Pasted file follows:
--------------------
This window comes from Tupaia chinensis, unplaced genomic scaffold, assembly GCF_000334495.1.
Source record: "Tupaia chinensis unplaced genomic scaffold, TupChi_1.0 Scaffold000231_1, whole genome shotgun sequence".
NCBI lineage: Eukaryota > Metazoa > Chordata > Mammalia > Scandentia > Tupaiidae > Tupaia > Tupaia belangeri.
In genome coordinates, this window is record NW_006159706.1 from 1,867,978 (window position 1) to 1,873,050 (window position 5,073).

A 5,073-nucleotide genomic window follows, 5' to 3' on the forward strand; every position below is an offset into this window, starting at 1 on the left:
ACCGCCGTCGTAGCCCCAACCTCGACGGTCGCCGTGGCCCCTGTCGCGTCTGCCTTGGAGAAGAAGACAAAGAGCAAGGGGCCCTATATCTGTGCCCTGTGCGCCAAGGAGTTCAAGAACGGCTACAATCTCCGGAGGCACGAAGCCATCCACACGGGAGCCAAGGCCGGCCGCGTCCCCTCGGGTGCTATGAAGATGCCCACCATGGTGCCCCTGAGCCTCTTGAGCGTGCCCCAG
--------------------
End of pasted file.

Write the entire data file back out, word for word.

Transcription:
This window comes from Tupaia chinensis, unplaced genomic scaffold, assembly GCF_000334495.1.
Source record: "Tupaia chinensis unplaced genomic scaffold, TupChi_1.0 Scaffold000231_1, whole genome shotgun sequence".
NCBI lineage: Eukaryota > Metazoa > Chordata > Mammalia > Scandentia > Tupaiidae > Tupaia > Tupaia belangeri.
In genome coordinates, this window is record NW_006159706.1 from 1,867,978 (window position 1) to 1,873,050 (window position 5,073).

A 5,073-nucleotide genomic window follows, 5' to 3' on the forward strand; every position below is an offset into this window, starting at 1 on the left:
ACCGCCGTCGTAGCCCCAACCTCGACGGTCGCCGTGGCCCCTGTCGCGTCTGCCTTGGAGAAGAAGACAAAGAGCAAGGGGCCCTATATCTGTGCCCTGTGCGCCAAGGAGTTCAAGAACGGCTACAATCTCCGGAGGCACGAAGCCATCCACACGGGAGCCAAGGCCGGCCGCGTCCCCTCGGGTGCTATGAAGATGCCCACCATGGTGCCCCTGAGCCTCTTGAGCGTGCCCCAG